However, not everybody thinks this is a good idea. The National Accreditation Board of Ghana (NAB) recently gave us the directive of suspending the Honour System, read more about it here. It seems that the main objection towards the system is the Ghanaian environment.

The Senior Assistant Secretary at the NAB Richard Agyei told Joy News that he thinks the Ashesi Honour System is

“market copying of what happens in other systems without taking into consideration what your own circumstances are.”

You can listen to the interview on Joy FM here .

Yesterday, we decided to go public with the decision to respectfully question their deciscion. From the press statement here is the appeal to the NAB and the general public:

“We believe that the National Accreditation Board’s decision regarding Ashesi’s Honour System was hasty and was made with insufficient discussion and debate. We ask the National Accreditation Board to listen to the wisdom of our arguments and our logic. We ask the National Accreditation Board to heed the counsel of our forbearers and to remember the proverb: “the one who climbs a good tree must be given a helping hand.” We ask the National Accreditation Board to remember the national anthem of this Republic, which urges each of us to “cherish fearless honesty.”

We also come before the public to ask for support. We ask corporations who have hired Ashesi students, and who appreciate the calibre of the Ashesi Education, to help us make our case to the NAB and to the public. Finally, we ask academics around the world who are familiar with Honour Systems, to share their views with the National Accreditation Board of Ghana.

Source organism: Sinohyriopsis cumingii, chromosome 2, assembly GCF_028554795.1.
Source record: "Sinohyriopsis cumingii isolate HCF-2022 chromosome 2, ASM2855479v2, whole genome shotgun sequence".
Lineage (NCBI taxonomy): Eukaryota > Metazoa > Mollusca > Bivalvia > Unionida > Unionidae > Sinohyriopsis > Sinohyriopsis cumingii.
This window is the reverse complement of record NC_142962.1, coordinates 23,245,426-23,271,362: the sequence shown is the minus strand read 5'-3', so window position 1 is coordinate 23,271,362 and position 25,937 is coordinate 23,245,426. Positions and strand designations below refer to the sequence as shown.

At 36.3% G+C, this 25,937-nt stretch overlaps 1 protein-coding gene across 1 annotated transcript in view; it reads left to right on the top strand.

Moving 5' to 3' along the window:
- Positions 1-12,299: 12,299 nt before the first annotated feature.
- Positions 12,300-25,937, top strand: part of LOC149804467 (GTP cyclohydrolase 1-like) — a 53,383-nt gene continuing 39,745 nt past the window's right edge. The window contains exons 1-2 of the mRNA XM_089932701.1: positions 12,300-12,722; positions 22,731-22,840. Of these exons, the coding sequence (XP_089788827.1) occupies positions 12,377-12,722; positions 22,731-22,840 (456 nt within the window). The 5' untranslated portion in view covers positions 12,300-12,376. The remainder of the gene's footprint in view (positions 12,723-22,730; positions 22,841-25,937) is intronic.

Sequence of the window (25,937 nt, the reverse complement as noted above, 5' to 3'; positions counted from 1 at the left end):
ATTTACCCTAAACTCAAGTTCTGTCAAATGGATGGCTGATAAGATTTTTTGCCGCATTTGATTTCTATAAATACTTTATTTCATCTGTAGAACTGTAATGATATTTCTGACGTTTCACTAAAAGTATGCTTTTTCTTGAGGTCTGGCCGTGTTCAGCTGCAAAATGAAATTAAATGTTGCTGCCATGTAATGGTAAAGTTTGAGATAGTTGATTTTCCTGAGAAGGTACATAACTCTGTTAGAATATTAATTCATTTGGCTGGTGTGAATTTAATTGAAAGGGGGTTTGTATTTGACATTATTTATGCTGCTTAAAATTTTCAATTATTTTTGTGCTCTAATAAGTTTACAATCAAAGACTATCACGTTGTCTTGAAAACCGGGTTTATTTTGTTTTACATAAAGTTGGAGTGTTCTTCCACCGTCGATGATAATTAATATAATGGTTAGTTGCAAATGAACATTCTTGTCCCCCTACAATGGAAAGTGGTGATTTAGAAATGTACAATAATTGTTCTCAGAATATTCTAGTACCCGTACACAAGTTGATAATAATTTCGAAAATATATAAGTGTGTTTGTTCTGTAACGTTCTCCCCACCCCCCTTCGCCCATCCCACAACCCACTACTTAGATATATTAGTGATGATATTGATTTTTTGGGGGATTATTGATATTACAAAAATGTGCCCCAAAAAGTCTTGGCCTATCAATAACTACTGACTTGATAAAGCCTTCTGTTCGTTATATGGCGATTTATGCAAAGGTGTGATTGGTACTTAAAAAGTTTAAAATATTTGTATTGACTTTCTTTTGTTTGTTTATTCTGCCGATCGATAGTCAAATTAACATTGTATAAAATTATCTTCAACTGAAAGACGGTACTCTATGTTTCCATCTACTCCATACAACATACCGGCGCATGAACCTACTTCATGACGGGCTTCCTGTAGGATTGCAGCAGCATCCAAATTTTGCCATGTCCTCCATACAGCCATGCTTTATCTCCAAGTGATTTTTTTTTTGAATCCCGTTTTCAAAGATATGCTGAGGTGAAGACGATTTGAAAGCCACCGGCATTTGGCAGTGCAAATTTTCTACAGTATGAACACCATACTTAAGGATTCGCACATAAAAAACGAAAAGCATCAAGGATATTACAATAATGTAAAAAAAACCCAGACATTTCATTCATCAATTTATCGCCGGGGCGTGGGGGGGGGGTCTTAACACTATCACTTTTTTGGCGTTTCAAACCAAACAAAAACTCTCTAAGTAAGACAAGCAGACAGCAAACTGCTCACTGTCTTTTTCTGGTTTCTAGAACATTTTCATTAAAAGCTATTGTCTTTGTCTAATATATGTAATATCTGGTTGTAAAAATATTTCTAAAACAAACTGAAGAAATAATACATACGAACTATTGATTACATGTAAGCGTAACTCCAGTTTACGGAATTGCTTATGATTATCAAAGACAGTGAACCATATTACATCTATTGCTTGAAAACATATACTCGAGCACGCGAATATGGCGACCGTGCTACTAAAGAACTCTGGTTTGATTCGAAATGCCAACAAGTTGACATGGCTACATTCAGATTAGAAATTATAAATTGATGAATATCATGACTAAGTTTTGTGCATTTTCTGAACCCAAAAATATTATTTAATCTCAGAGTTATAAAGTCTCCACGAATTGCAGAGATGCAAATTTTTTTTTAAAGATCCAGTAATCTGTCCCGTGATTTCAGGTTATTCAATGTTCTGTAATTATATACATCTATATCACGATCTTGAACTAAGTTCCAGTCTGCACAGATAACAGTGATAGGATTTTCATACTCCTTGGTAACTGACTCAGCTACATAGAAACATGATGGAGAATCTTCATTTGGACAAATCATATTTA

For our part, we humbly declare by unanimous consent of the Ashesi Student Council, the faculty, the administration, and the Executive Committee, that we are committed to maintaining Ashesi’s Honour System for the conduct of exams. We have the full support of the student body, the Alumni Council, and parents. Whatever the eventual outcome of this debate, let it be said that, “Here are women and men who stand for what is right; who honour the ideals of this Republic; and who believe in a brighter future for Africa”.

You can read the press statement from Ashesi University in full here.

Former Ashesi students Sugar n Spice write:

“The whole idea is simple, write your examination independently, and make sure you reference your work (do it right and you’re safe). Personally, I wrote exams in both situations (with and without proctors) and it feels much more better when you’re left alone without having one or two people walking around the room making you feel much more tensed. Every student is ‘policing’ the other, you don’t know who’s watching you and might not sign the honour sheet after exam.

It’s such a nice feeling when you’re trusted.”

Read their full piece on the Honor System here.

Is Ghana and its “circumstances” so different from other parts of the world that Ghanaian university students can not learn ethics the same way as students in other countries?

What do you think?